In many tasks, the requirement for NMDA receptors activity in order to consolidate LTM has been clearly established [73]. A functional link between NMDA receptors activation and IEGs expression has long been suspected to underlie specific synaptic modifications that are essential for the establishment of a stable memory trace. As a matter of fact, inhibition of NMDA receptors is known to hinder activity-dependent Arc mRNA expression, localization at activated dendritic sites, and degradation [9, 15, 29]. However, a direct involvement of Arc-NMDAR interdependency in vivo during learning was not tested until recently. To this matter, one group used contextual fear conditioning, a task known to involve NMDA receptors-dependent plasticity mechanisms in the hippocampus [74], and showed an increase in Arc protein accumulation in the hippocampus at 1 h after acquisition that was blocked by NMDA receptor antagonist APV. Furthermore, pretraining infusions of Arc asODNs impaired consolidation but spared acquisition of contextual fear conditioning tasks [75]. These results clearly point to a role of NMDA receptors-dependent Arc synthesis in the hippocampus in the formation of a long-term contextual fear memory. Yet a more recent study sought to determine whether this Arc-NMDA receptors synergy was also involved in memory retrieval of a familiar task. Moreover, NMDA receptors activity upon retrieval proved to be essential for contextual memory maintenance as the increased locomotion upon subsequent context exposure was attenuated in rats treated with NMDA receptors antagonist APV [76]. These findings bring to light further support for the idea that retrieval memories, even well-consolidated ones, place the involved circuits in a labile state that require further NMDA receptors-dependent Arc protein synthesis for their stabilization. In the next section we will discuss recent findings regarding the phenomenon of retrieval-induced plasticity mechanisms, with a focus on Arc, and their possible role in memory stabilization and persistence.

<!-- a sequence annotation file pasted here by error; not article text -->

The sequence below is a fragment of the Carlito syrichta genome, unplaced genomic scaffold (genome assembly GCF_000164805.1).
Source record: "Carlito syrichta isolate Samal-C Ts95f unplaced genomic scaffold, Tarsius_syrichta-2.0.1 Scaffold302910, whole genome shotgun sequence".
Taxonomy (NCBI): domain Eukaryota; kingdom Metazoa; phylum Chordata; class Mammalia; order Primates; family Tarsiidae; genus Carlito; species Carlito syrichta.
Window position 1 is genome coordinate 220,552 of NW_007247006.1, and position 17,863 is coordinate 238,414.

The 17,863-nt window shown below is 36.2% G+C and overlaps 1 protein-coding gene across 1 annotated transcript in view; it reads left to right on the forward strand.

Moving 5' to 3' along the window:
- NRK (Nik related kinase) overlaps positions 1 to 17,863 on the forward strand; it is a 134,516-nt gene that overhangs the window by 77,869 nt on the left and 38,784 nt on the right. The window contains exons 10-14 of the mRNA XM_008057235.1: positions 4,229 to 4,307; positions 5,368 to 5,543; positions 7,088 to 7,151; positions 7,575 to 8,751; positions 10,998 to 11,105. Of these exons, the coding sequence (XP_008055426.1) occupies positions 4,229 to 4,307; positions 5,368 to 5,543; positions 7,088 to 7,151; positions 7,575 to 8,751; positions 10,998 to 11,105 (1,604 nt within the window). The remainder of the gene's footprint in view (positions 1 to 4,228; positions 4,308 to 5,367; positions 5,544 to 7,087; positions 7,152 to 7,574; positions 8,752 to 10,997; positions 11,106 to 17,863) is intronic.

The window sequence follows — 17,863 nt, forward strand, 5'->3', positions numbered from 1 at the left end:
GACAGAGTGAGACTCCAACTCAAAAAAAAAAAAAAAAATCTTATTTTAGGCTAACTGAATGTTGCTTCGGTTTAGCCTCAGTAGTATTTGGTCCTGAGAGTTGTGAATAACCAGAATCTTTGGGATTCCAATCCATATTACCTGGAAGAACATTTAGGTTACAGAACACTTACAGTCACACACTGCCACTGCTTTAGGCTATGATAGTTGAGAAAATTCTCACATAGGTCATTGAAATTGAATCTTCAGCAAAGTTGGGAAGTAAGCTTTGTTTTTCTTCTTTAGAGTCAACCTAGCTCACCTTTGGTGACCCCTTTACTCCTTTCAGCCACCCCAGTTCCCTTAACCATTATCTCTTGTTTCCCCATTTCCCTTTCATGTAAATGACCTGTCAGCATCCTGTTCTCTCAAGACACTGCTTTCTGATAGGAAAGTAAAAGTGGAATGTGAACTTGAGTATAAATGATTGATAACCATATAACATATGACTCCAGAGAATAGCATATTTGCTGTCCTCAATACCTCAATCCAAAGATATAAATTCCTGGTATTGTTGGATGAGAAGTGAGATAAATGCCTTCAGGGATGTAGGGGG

4. Memory Circuits Reactivations and Ongoing Synaptic Plasticity